Maldives is a country of South Asia, situated in the Indian Ocean, south-southwest of India. It consists of approximately 1,190 coral islands grouped in a double chain of 26 atolls, spread over roughly 90,000 square kilometers, making this one of the most disparate countries in the world. Composed of live coral reefs and sand bars, the atolls are situated atop a submarine ridge 960 kilometers long that rises abruptly from the depths of the Indian Ocean and runs from north to south. Only near the southern end of this natural coral barricade do two open passages permit safe ship navigation from one side of the Indian Ocean to the other through the territorial waters of Maldives. For administrative purposes the Maldives government organized these atolls into nineteen administrative divisions.
The largest island of Maldives is Gan, which belongs to Laamu Atoll or
Hahdhummathi Maldives. In Addu Atoll the westernmost
islands are connected by roads over the reef and the total length of the road is
Most atolls of the Maldives consist of a
large, ring-shaped coral reef
supporting numerous small islands. Islands average only one to two square
kilometers in area, and lie between one and 1.5 meters above mean sea level.
Although some of the larger atolls are approximately 50 kilometers long from
north to south, and 30 kilometers wide from east to west, no individual island
is longer than eight kilometers.
The Maldives has no hills, but some islands have dunes which can reach 2.4
meters (8 feet) above sea level, like the NW coast of Hithadhoo
(Seenu Atoll) in Addu
Atoll. Islands are too small to have rivers, but small lakes and marshes can
be found in some of them.
On average, each atoll has approximately 5 to 10 inhabited islands; the
uninhabited islands of each atoll number approximately 20 to 60. Some atolls,
however, consist of one large, isolated island surrounded by a steep coral
beach. The most notable example of this type of atoll is the large island of
Fuvahmulah situated in the Equatorial Channel.
vegetation of Maldives differs in the inhabited and in the uninhabited
islands. Inhabited islands have small groves of banana, papaya,
drumstick and citrus trees by the homesteads, while breadfruit trees and coconut palms are grown in available
patches of land. On the other hand uninhabited islands have mostly different
kinds of bushes (magū, boshi) and mangroves (kuredi, kandū) along
the waterline as well as some coconut trees.
Some islands are marshy, while others
are higher owing to sand and gravel having been piled up by wave action. Often
the soil is highly alkaline, and a deficiency in nitrogen, potash, and
iron severely limits agricultural potential. Ten percent of the land, or about
26 km², is cultivated with taro, bananas, coconuts, and other fruit. Only the
lush island of Fuvammulah produces fruits such as oranges and pineapples -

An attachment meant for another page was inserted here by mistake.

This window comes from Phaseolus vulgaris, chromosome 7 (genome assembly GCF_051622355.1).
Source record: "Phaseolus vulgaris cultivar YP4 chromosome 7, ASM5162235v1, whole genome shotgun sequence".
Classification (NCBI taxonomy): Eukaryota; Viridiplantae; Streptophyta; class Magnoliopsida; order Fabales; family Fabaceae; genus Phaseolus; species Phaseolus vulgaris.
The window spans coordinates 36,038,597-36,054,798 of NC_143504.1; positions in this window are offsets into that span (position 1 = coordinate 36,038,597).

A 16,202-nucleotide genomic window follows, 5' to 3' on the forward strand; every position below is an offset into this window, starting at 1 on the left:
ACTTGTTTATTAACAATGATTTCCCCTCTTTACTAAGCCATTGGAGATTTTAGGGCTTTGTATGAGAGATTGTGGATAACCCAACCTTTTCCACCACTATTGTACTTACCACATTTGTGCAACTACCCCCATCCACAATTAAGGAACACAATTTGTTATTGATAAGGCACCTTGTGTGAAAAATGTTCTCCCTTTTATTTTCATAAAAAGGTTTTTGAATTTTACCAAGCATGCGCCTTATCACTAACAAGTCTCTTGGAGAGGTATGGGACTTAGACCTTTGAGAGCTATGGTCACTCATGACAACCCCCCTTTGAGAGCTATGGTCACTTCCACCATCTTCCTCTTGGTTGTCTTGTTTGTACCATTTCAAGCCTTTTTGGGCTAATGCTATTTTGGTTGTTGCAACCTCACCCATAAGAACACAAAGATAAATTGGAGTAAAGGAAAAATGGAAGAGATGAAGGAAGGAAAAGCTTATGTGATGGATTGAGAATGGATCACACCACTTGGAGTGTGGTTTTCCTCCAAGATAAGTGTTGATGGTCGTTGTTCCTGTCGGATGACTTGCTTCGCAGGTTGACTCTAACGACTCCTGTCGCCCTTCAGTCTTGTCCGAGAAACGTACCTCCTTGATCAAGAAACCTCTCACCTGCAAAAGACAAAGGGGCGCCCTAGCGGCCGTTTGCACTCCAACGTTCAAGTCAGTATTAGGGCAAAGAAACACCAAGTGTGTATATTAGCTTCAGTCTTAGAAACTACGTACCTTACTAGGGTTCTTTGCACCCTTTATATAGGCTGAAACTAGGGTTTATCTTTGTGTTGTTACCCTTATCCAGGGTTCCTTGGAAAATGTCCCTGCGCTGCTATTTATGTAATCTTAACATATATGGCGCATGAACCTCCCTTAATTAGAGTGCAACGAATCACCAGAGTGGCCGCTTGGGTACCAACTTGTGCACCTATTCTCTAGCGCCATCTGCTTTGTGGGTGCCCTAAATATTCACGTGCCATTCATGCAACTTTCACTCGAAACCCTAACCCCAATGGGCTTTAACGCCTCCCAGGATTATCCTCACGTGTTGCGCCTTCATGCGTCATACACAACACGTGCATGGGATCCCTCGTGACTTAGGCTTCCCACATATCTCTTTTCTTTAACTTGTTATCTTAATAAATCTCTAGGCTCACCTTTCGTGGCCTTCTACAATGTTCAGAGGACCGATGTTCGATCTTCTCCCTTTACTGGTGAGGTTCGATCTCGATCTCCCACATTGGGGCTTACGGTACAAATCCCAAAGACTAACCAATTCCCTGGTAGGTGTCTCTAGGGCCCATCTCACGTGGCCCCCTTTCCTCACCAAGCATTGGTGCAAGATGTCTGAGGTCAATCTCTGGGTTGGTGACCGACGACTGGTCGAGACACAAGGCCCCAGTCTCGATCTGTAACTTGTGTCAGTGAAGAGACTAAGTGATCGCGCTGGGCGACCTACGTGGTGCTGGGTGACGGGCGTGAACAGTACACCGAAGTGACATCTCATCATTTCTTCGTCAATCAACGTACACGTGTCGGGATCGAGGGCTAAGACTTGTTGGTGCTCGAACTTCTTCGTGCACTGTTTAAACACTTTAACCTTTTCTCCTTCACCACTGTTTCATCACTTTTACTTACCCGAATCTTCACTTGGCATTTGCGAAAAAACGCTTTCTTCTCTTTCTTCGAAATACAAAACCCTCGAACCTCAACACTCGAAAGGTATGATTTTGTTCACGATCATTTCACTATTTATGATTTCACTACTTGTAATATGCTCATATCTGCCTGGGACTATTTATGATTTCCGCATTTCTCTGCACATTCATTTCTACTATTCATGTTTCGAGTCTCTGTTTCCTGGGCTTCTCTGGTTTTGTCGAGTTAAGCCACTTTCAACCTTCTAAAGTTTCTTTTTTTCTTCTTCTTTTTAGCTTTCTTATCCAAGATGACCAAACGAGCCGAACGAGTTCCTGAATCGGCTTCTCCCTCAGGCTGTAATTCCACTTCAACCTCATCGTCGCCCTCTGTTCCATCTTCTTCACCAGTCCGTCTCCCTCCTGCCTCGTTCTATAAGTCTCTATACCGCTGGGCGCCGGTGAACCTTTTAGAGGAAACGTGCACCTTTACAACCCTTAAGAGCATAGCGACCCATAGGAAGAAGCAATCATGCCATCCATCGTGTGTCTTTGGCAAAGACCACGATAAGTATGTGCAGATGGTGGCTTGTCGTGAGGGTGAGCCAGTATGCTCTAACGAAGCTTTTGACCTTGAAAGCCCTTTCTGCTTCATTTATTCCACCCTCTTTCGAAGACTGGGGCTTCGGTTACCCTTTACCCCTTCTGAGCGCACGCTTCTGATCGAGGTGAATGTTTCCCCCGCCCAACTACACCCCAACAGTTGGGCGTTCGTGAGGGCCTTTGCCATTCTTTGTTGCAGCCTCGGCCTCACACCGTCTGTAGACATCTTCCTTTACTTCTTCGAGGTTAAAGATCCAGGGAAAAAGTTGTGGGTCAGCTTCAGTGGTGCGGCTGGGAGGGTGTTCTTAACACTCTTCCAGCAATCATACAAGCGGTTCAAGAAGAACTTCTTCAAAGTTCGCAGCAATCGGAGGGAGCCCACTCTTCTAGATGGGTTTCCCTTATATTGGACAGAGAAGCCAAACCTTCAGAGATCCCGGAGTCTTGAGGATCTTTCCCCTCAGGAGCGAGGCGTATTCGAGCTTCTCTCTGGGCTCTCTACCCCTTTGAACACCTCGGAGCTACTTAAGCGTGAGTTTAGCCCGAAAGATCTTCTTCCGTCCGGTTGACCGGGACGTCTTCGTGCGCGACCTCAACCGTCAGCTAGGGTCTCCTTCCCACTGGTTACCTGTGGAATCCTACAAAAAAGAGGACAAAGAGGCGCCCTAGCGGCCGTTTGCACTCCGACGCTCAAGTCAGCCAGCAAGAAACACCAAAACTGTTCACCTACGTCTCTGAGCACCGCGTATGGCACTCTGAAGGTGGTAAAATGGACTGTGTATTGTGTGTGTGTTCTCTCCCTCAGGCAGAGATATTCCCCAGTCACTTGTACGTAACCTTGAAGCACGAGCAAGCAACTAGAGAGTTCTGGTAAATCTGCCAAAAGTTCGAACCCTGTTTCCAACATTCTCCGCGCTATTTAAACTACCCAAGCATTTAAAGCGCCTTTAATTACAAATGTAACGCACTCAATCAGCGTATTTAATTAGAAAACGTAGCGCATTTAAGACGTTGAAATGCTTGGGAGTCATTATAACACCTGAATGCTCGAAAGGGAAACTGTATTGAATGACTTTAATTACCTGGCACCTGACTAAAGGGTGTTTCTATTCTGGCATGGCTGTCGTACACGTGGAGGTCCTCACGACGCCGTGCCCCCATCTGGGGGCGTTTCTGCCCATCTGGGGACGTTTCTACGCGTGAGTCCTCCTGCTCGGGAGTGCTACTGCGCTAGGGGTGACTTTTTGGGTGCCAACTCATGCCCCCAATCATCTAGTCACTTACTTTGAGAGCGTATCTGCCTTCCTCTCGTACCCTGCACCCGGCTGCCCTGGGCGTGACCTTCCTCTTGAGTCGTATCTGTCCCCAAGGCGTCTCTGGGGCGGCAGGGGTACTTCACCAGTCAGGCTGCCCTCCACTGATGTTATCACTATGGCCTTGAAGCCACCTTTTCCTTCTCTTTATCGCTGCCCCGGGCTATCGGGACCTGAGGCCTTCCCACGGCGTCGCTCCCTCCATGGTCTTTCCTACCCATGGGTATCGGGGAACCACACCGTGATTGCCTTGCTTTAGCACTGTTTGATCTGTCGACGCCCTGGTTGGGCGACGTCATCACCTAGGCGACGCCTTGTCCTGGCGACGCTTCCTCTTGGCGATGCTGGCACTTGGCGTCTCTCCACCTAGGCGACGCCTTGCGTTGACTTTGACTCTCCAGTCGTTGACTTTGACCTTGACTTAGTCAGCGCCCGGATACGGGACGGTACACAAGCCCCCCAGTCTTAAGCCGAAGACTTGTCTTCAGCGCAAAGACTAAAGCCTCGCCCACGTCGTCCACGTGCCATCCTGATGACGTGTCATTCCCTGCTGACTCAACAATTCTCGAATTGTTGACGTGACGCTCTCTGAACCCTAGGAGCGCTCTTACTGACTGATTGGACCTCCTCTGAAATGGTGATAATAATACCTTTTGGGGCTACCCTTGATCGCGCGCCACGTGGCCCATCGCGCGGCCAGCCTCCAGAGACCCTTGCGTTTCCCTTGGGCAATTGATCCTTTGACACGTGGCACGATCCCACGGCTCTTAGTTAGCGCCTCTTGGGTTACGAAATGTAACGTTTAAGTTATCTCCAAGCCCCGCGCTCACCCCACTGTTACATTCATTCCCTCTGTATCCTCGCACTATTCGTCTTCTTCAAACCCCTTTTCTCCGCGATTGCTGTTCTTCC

partly because the terrain of Fuvammulah sits higher than most other islands,
leaving the groundwater less subject to seawater penetration. However, as
population grows, even in this island the cultivated areas are shrinking
Freshwater floats in a layer known as "Ghyben/Herzberg
lens" above the seawater that permeates the limestone and coral sands of the
islands. These lenses are shrinking rapidly on Male and on many islands where
there are resorts catering to foreign tourists. Mango trees already have been reported dying on Male
because of salt penetration. Most residents of the atolls depend on groundwater
or rainwater for drinking purposes.
The temperature of Maldives ranges between 24 and 33 °C (75.2 and 91.4 °F)
throughout the year. Although the humidity is relatively high, the constant sea
breezes help to keep the air moving. Two seasons dominate Maldives' weather: the
dry season associated with the winter northeast monsoon and the rainy season
brought by the summer southwest monsoon. The annual rainfall averages 2,540
millimeters (100 in) in the north and 3,810 millimeters (150 in) in the
The weather in Maldives is affected by the large landmass of the South Asia
to the north. The presence of this landmass causes differential heating of land
and water. Scientists also cite other factors in the formation of monsoons,
including the barrier of the Himalayas on the northern fringe of the South Asia
and the sun's northward tilt, which shifts the jet stream north. These factors
set off a rush of moisture-rich air from the Indian Ocean over the South Asia,
resulting in the southwest monsoon. The hot air that rises over the South Asia
during April and May creates low-pressure areas into which the cooler,
moisture-bearing winds from the Indian Ocean flow. In Maldives, the wet
southwest monsoon lasts from the end of April to the end of October and brings
the worst weather with strong winds and storms. In May 1991 violent monsoon
winds created tidal waves that damaged thousands of houses and piers, flooded
arable land with seawater, and uprooted thousands of fruit trees. The damage
caused was estimated at US$30 million.